Article

Technical review of the energy and protein requirements of growing pigs: energy

Citation

Whittemore CT, Green D & Knap PW (2001) Technical review of the energy and protein requirements of growing pigs: energy. Animal Science, 73, pp. 199-215.

Abstract
A review of work reported in the literature was used to present quantitative descriptions of energy dispositioning in the growing pig. These are detailed in the text, which points to preferred values, as well as to anomalies and lacunae. The review was prepared with the objective of allowing from its content the inclusive and quantitative modelling of energy requirement. Requirement is approached as the sum of the component factors; maintenance, protein retention and lipid retention. Conventional expressions of maintenance requirement, as some function of pig mass, were found unconvincing in their variety of expression of coefficients and exponents. The review concluded that maintenance is properly related to protein turn-over, and thereby requires at least to include elements of concomitant protein metabolic activity. It was also judged that maintenance costs might be farm-specific. The energy requirements for activity, gaseous losses and disease were identified as important, but unsatisfactory in their quantification. Exploration of the energy costs of uncomfortable ambient temperatures suggested that whilst the responses of the pig are open to sophisticated and relatively exact calculation, the description of comfort remained inexact. The efficiency of retention of lipid by direct incorporation was high and may comprise a substantial proportion of the dietary lipid supply. There was little evidence of variation in the efficiency of utilization of metabolizable energy from carbohydrate for lipid retention. The linear-plateau paradigm for protein retention was adopted. The efficiency of utilization of energy for protein retention measured by a variety of approaches was found to be highly variable, prone to error and the literature confused. It was concluded that the efficiency of use of metabolizable energy for protein retention would be a function of at least : (a) the absorbed substrate being metabolized for the synthesis of body protein, (b) the rate of total protein tissue turn-over associated with the retention of newly accreted protein and not already accounted in the estimate of maintenance, (c) the mass of protein tissue involved in turn-over, and (d) the degree of maturity attained, and any influence maturity may have upon the rate of turn-over of total body protein. Algorithms for energy requirement are presented based upon protein turn-over and these appear to have some consistency with empirical findings.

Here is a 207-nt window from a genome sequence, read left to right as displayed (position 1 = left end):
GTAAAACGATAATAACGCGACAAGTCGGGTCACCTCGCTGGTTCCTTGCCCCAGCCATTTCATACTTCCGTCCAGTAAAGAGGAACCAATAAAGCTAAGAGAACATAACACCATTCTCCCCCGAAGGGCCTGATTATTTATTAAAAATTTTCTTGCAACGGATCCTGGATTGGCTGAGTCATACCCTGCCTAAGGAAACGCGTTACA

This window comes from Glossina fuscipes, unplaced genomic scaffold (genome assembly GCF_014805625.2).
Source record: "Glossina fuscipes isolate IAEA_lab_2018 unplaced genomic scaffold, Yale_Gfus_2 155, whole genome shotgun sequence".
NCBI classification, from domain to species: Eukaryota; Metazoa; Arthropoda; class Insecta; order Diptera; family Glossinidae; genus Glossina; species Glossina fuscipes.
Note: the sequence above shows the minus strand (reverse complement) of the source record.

Keywords
energy; nutrient requirements; pigs

Journal
Animal Science: Volume 73

StatusPublished
Publication date31/10/2001
PublisherBritish Society of Animal Science / Cambridge University Press
ISSN1357-7298